List of Game & Watch games

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This is a list of Game & Watch games released by Nintendo, along with their format and date of release, if known. See lists of video games for related lists. Several of these games were collected and re-released as ports for the Game & Watch Gallery series for the Game Boy, Game Boy Color and Game Boy Advance. The games also were re-released as stand-alone titles for the Nintendo Mini Classics series in the late 1990s as well as for the Nintendo DSi in the late 2000s.

Games[edit]

Titles in the Game&Watch Series[1]
Title Release Series Sales Details
Ball 1980 Silver < 250,000
Ball (2009 reissued version)

Ball, also called Toss-Up is the first game in Nintendo's Game & Watch series of handheld LCD games. It was released for the silver Game & Watch on April 28, 1980[2] with the model number AC-01.

The player tosses three balls in the air. As the balls fall, the player must catch and toss them up again. One point is earned for each successful catch. A dropped ball will display a broken ball and end the game. The object is to continuously catch the balls that fall and throw them back up, as in juggling.

Ball was recreated in Game Boy Gallery and Game & Watch Gallery 2 for the Game Boy, as a DSiWare game on July 15, 2009,[3][4] and appears as a minigame for the Game Boy Camera, where players can paste images of their own face over that of the juggler . Ball was reissued with model number RGW-001 on its 30th anniversary, and was made available to Japanese members of the Club Nintendo program in 2009 and American members in 2011. It required 1200 coins in the Club Nintendo program.[5] Ball is referenced in Super Smash Bros. Melee and Super Smash Bros. Brawl as Mr. Game and Watch's throw.

Flagman 1980 Silver < 250,000 Flagman is the second Game & Watch game to be released. It was released for the Silver Game & Watch on June 5, 1980, with the product number FL-02. The object is to repeat the pattern of numbers on the flags held up by the on-screen character Mr. Game & Watch. A life is lost each time the player pushes the wrong button or hits the correct number too late. The game ends when three lives are lost. Game B requires the character to push the right number as quickly as possible, before time runs out.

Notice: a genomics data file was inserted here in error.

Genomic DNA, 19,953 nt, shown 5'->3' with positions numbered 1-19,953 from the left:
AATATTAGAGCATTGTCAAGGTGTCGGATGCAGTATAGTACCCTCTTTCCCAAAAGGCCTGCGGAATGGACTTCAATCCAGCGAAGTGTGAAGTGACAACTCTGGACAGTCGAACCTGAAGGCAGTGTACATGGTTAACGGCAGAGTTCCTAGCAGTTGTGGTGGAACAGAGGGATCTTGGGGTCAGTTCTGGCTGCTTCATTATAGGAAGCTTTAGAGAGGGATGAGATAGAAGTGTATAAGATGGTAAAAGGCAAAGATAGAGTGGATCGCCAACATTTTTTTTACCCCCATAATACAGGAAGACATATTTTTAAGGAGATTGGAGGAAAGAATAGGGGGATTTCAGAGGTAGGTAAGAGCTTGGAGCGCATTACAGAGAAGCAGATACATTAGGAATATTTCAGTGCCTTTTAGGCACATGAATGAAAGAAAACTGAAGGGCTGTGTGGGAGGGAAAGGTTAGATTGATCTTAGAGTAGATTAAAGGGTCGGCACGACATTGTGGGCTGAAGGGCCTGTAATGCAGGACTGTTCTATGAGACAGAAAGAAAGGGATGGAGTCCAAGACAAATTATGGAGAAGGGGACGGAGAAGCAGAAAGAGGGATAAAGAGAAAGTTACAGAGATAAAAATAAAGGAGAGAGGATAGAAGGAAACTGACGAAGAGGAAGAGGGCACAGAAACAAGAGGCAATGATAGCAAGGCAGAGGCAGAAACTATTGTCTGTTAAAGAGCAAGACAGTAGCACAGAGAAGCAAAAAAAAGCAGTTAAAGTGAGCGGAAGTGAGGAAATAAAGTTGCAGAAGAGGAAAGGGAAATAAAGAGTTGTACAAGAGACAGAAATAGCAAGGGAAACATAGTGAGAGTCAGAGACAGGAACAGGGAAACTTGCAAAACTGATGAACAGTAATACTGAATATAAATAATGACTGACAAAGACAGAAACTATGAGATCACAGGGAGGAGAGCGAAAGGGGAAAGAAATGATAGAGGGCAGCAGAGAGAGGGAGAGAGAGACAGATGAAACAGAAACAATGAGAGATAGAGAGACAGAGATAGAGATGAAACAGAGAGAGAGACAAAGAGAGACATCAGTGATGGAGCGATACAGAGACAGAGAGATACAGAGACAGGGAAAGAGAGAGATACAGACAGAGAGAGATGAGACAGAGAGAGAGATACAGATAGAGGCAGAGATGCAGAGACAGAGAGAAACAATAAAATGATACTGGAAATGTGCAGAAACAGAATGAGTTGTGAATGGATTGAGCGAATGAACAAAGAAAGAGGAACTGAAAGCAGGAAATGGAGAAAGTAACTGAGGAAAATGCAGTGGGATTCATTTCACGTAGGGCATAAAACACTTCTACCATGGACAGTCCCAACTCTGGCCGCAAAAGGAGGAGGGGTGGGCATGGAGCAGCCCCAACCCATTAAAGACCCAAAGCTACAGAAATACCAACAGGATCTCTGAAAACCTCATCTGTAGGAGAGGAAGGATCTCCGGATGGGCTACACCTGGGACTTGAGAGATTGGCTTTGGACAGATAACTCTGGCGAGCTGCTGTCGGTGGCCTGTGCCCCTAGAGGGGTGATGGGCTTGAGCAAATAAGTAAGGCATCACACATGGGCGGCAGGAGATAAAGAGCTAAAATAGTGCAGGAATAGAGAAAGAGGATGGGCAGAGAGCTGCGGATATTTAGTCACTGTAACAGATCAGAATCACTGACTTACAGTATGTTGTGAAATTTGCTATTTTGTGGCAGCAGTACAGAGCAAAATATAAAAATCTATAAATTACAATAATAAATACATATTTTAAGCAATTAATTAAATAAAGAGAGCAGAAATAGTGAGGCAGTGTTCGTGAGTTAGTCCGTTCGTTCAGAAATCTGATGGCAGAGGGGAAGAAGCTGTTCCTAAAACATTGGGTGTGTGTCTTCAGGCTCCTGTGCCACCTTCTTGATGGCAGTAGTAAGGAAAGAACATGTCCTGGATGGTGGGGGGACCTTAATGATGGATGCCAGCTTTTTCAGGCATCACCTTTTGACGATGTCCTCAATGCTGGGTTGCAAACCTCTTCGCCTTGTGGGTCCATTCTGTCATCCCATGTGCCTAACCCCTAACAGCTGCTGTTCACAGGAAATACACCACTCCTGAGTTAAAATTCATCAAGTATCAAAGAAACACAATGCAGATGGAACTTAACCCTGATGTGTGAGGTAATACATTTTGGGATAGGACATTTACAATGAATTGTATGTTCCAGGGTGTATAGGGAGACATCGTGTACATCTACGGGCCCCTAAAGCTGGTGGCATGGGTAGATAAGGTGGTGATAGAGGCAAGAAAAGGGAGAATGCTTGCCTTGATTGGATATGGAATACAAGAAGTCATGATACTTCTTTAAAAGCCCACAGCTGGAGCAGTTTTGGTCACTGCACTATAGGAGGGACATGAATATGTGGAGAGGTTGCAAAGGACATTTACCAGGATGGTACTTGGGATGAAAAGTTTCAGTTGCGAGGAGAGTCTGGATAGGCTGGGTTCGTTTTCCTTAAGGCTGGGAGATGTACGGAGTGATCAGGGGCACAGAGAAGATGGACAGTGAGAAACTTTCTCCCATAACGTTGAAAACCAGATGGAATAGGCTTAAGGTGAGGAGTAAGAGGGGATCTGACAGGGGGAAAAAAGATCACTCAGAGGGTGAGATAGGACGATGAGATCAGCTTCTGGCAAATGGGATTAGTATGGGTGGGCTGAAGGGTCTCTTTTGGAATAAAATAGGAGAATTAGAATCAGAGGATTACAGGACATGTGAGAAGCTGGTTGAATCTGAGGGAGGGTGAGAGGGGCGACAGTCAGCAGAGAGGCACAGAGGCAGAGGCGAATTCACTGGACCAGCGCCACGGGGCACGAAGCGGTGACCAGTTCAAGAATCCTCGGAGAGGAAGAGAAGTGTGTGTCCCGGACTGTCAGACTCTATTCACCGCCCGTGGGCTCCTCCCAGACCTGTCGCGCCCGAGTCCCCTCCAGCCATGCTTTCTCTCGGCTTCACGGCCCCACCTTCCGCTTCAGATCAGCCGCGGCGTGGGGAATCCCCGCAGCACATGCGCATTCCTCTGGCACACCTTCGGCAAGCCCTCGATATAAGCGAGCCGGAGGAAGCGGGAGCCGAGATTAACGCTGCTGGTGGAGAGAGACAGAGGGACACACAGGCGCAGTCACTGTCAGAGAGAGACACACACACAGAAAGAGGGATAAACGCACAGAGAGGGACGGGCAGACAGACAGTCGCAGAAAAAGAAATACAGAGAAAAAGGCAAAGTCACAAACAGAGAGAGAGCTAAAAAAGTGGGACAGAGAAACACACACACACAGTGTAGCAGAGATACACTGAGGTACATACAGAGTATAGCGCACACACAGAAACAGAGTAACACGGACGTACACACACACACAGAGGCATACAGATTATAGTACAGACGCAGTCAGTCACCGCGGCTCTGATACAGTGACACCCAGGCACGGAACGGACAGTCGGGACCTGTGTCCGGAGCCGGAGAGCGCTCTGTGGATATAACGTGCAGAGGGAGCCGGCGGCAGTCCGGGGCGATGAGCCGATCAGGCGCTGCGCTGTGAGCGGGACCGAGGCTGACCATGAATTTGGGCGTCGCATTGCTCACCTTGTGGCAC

Flagman was recreated in Game Boy Gallery for the Game Boy and Game & Watch Gallery 3 for the Game Boy Color.[3] A version of Flagman becomes available In Wario Land II once the player has achieved 100% completion of the game. It is included in WarioWare: Touched! as a microgame called Flagman Game & Watch.

In Super Smash Bros. Melee and Super Smash Bros. Brawl, Mr. Game & Watch has a move called "Flagman" in which he hits the player with a flag. The game was re-released for Nintendo DSi in 2009.[4]

Vermin 1980 Silver > 1,000,000
Vermin

Vermin was the third Game & Watch game to be released. It was part of the Silver Series and was released with product number MT-03 by Nintendo Research & Development 1 on July 10, 1980.

In Vermin, moles pop out of the ground and try to get into the player's garden. The player has to hit the moles with a hammer to keep them out of the garden. Vermin was recreated in Game Boy Gallery for the Game Boy and Game & Watch Gallery 2 for the Game Boy Color.

In WarioWare: Mega Microgame$, there is a microgame called "Vermin" in which Wario has to whack a mole with a hammer.

Mr. Game & Watch has a move called "Vermin" in Super Smash Bros. Melee and Super Smash Bros. Brawl in which he uses two hammers to strike his opponent. The game was re-released for Nintendo DSi in 2009.[4]

Fire 1980 Silver 250,000 — 1,000,000
Fire (Silver series)

Fire was made by Nintendo Research & Development 1 and released under the Silver series on July 31, 1980 with the product number RC-04. The player controls two firemen who carry a trampoline and must catch people who fall from a burning building and bounce them into a waiting ambulance. The player is awarded 1 point for each person who reaches the ambulance, and loses one of their three lives for each person who hits the ground.

Mr. Game & Watch has a recovery move in the Super Smash Bros. series, where the two firemen bounce him upward, and he floats down on a parachute.